Stepping from the halls of Penn’s student government to the halls of Capitol Hill was natural for 1964 Wharton alumnus Howard Marlowe, who has now spent more than 30 years working in the true corridors of power.
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Thirty years ago, an openly gay student arriving at Penn would have found few — if any at all — LGBT support services from the University.
It’s around 4 p.m. Sunday afternoon, and the doors of West Philadelphia High School still don’t appear to be open.
Not many people get a chance to create a new academic field, but two Penn professors are now among the few.
One summer evening in 1996, Christopher Phillips was sitting in a cafe in Montclair, N.J., waiting for people to come around for his weekly philosophical discussions. But that evening only one woman came, and she asked, “What is love?”
Sunday afternoon, a group of students weighed down with duffle bags, pillows and suitcases trickled out of Houston Hall to start their respective journeys back to school.
Students from all over the East Coast are banding together this weekend to solidify a coalition to fight for immigration rights.
After a two-day delay, the results of the Freshman Class Board and Undergraduate Assembly elections have finally been released.
A graduate student is proving that lawmakers aren’t the only ones who can write bills.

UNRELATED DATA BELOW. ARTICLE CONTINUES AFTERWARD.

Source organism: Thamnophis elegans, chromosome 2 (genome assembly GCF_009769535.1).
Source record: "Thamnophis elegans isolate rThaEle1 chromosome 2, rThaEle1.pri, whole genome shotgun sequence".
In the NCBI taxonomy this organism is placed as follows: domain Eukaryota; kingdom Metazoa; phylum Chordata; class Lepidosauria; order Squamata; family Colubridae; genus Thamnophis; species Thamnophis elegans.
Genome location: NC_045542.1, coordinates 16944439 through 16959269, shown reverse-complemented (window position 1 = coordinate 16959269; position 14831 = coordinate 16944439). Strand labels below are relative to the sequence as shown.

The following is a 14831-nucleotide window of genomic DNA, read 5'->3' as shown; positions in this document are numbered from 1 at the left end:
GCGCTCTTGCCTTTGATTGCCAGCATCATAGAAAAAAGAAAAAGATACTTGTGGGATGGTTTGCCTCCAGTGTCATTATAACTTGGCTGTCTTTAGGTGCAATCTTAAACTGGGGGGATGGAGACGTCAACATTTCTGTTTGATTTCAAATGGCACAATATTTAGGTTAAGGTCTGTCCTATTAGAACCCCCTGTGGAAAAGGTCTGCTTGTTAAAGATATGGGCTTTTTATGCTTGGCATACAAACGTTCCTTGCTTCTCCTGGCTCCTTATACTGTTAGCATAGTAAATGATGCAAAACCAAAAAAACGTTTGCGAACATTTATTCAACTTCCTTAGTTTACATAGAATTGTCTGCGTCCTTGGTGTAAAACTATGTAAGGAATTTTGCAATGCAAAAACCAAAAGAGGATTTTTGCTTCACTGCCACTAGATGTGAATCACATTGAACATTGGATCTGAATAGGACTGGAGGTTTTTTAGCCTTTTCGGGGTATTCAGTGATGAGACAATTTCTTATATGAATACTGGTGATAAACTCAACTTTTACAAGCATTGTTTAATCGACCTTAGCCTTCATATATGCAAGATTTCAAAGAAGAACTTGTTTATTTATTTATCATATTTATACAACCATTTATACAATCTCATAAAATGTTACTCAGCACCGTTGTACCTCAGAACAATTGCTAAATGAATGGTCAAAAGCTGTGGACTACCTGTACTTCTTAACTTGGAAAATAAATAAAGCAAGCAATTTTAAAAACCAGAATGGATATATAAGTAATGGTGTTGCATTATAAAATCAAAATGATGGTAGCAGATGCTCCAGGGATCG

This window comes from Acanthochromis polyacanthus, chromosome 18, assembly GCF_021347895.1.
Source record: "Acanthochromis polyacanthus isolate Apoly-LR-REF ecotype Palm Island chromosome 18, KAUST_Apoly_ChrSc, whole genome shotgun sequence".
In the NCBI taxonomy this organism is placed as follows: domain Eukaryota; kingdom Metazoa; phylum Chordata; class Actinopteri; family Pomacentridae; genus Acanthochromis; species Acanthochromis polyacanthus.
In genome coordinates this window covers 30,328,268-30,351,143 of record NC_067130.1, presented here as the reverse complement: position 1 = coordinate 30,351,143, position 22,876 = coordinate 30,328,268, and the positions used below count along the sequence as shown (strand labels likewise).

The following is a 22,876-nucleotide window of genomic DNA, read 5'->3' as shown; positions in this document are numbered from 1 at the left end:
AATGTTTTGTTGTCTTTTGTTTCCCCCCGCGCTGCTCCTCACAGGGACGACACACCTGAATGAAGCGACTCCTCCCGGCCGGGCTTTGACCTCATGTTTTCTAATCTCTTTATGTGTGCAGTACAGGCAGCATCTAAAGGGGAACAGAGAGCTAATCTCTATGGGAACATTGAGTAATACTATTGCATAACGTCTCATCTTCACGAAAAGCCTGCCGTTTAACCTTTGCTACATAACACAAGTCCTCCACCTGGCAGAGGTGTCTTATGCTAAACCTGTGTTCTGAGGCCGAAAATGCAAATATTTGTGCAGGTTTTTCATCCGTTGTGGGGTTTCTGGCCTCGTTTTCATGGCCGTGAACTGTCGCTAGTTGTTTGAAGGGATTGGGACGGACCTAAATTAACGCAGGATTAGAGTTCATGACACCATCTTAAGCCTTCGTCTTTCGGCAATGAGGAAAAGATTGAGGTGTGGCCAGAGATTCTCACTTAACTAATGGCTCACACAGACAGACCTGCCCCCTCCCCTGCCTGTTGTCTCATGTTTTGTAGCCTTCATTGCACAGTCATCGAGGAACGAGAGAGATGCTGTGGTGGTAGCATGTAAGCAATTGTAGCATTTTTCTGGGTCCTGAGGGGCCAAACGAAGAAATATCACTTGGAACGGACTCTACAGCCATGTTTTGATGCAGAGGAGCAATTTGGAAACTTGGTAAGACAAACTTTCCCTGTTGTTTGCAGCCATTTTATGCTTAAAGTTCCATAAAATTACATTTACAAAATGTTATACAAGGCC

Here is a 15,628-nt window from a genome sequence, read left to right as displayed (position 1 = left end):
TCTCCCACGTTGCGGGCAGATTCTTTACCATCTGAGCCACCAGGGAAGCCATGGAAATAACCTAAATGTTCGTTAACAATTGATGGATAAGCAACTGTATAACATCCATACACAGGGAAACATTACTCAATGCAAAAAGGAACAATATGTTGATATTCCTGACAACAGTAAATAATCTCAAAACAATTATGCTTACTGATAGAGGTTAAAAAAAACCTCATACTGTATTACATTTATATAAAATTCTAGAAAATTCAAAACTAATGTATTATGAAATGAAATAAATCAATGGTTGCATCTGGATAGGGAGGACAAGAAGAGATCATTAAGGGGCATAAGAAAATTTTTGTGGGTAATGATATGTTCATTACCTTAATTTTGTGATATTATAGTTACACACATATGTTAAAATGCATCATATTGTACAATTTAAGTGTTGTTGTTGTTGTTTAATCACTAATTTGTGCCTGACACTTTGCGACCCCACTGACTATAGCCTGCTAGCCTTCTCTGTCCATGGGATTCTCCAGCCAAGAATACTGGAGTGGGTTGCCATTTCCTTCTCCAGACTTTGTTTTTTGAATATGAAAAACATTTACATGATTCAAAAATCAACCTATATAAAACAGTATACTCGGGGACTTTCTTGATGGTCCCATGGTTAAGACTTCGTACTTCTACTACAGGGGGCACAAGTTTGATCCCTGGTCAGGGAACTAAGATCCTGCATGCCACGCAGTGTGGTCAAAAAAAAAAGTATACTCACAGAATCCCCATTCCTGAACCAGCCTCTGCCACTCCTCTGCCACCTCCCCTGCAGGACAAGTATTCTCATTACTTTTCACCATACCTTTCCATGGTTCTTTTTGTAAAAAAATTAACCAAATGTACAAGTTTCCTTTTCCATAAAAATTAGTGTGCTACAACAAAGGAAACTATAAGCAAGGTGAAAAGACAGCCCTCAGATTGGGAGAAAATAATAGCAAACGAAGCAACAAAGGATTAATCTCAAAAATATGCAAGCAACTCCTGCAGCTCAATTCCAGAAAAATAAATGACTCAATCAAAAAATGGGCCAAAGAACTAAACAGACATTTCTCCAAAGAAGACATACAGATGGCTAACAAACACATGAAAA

While Penn has taken a step forward with its recent release of each school’s Action Plan for Faculty Diversity and Excellence, concerns remain among Penn’s LGBT community.
Penn’s class Of 2016 features one student all the a cappella groups would love to have.
Monday morning, Wharton junior Tania Chairez officially received the news that her case would be dropped by the District Attorney’s office.
The 24 pieces of “Troy gold” jewelry that the Penn Museum of Archaeology and Anthropology lent to the Turkish government in a landmark agreement announced Sept. 4 may have a more complicated history than meets the eye.
Undocumented students at Penn are preparing to take advantage of a new federal policy that is one step closer toward making the DREAM Act a reality.
Not many people get to share a stage with former President Bill Clinton, but former Law School professor Elizabeth Warren will be one of them.
As students are getting ready to move back home, many may be searching for an eco-conscious way to dispose of their belongings.
Doing its part to green the city, Penn is giving away free trees.
The Button sitting in front of Van Pelt Library has a story. So do the benches outside of Hill College House.
Au Bon Pain will no longer be available to the hungry, caffeine-addicted students who pass through Huntsman Hall every day.
For the third year in a row, Penn has fallen short of its recycling goal for the eight-week RecycleMania competition.